Propellants and Explosives: Thermochemical Aspects of Combustion / Edition 2by Naminosuke Kubota
Explosives and propellants contain considerable chemical energy that can be converted into rapid expansion. In contrast to the simple burning of a fuel, explosives and propellants are self-contained and do not need an external supply of oxygen via air. Since their energy content inherently creates the risk of accidental triggering of the explosive reaction, the… See more details below
Explosives and propellants contain considerable chemical energy that can be converted into rapid expansion. In contrast to the simple burning of a fuel, explosives and propellants are self-contained and do not need an external supply of oxygen via air. Since their energy content inherently creates the risk of accidental triggering of the explosive reaction, the correct synthesis, formulation, and handling during production and use are of utmost importance for safety, necessitating specialist knowledge on energetic materials, their characteristics, handling and applications.
This second edition of the classic on the thermochemistry of combustion covers the thermochemical and combustion characteristics of all important types of energetic materials, such as explosives, propellants, and the new class of pyrolants, as well as related phenomena. Addressing both experimental as well as theoretical aspects, it presents the fundamental bases of the energetics of materials, deflagration and detonation, thermochemical process of decomposition and combustion, plus combustion wave structures. The book also goes on to discuss the combustion mechanisms of various types of energetic materials, propellants, and explosives, based on the heat transfer process in the combustion waves. The burning rate models are also presented as an aid to understanding the rate-controlling steps of combustion processes, thus demonstrating the relationships of burning rate versus pressure and initial temperature.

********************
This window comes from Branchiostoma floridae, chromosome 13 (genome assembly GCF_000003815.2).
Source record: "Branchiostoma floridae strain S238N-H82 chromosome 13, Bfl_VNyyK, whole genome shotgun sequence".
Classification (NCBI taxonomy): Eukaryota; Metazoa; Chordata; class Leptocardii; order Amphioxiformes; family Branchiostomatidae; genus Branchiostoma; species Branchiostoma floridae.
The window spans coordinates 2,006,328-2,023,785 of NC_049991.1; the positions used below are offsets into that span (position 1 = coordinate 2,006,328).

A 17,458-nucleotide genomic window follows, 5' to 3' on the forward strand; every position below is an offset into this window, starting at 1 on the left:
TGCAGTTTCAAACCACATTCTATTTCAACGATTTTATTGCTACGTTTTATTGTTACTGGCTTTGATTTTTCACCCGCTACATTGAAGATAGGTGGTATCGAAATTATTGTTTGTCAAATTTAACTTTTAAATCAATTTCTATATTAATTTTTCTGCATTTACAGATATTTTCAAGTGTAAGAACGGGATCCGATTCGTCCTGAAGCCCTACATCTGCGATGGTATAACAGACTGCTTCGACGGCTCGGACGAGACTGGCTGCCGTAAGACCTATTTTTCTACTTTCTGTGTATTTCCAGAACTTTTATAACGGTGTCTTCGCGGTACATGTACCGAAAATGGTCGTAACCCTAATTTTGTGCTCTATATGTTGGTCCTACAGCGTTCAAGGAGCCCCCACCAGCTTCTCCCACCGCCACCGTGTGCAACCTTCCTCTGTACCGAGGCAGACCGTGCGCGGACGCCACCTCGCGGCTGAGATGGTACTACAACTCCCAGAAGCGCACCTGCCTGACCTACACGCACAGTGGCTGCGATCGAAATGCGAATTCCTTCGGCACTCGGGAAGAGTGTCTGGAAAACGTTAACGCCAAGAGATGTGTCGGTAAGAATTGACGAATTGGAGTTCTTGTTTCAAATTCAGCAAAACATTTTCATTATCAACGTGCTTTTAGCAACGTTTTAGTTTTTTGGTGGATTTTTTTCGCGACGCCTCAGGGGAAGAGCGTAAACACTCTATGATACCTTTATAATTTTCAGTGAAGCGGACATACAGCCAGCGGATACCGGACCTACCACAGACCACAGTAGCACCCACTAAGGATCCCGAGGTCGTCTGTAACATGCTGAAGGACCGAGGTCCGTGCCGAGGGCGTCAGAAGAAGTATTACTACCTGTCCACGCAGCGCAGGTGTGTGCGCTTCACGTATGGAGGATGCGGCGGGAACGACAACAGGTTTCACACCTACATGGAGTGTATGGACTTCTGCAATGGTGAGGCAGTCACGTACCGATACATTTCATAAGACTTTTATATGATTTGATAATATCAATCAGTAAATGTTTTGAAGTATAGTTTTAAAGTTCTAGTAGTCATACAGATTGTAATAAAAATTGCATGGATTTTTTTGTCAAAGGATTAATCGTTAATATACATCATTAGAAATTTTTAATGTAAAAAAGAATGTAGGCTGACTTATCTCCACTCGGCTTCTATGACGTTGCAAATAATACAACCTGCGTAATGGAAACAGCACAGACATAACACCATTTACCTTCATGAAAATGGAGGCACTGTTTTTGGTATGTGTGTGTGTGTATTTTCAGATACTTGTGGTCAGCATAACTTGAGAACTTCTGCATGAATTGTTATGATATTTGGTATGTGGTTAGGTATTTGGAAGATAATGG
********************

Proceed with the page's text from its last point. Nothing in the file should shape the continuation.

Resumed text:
Also new to this edition are five additional chapters providing updated coverage of significant recent developments in the field, as well as the major topic of such propulsion methods as duct rockets, ramjets, pulse motors and thrusters, while appendices on flow field dynamics and shock wave propagation have also been added.
From the reviews of the first edition:
"Propellants and Explosives provides a good survey of a field that is far from simple. The essential facts are presented systematically and in a clearly understandable way, helped by many figures and photographs...The book will provide the interested reader with an easy introduction to this complex subject." Angewandte Chemie Intl. Ed.
Dr. Kubota received a Doctorate from Princeton University in 1973, majoring in "Solid Propellant Combustion" and "Rocket Propulsion including Ducted Rocket Engine". His current position is Senior Research Scientist of Propellant Combustion Laboratory, Asahi Kasei
Chemicals. Previously, he was Director, Third Research Center, Technical Research and Development Institute (TRDI), Japan Defense Agency, which is responsible for aircraft and missiles.
- Publication date:
- Edition description:
- 2nd, Completely Revised and Extended Edition
- Product dimensions:
- 6.93(w) x 9.53(h) x 1.24(d)
Table of ContentsPreface.
Preface to the Second Edition.
1 Foundations of Pyrodynamics.
1.1 Heat and Pressure.
1.2 Thermodynamics in a Flow Field.
1.3 Formation of Propulsive Forces.
1.4 Formation of Destructive Forces.
2 Thermochemistry of Combustion.
2.1 Generation of Heat Energy.
2.2 Adiabatic Flame Temperature.
2.3 Chemical Reaction.
2.4 Evaluation of Chemical Energy.
3 Combustion Wave Propagation.
3.1 Combustion Reactions.
3.2 Combustion Wave of a Premixed Gas.
3.3 Structures of Combustion Waves.
3.4 Ignition Reactions.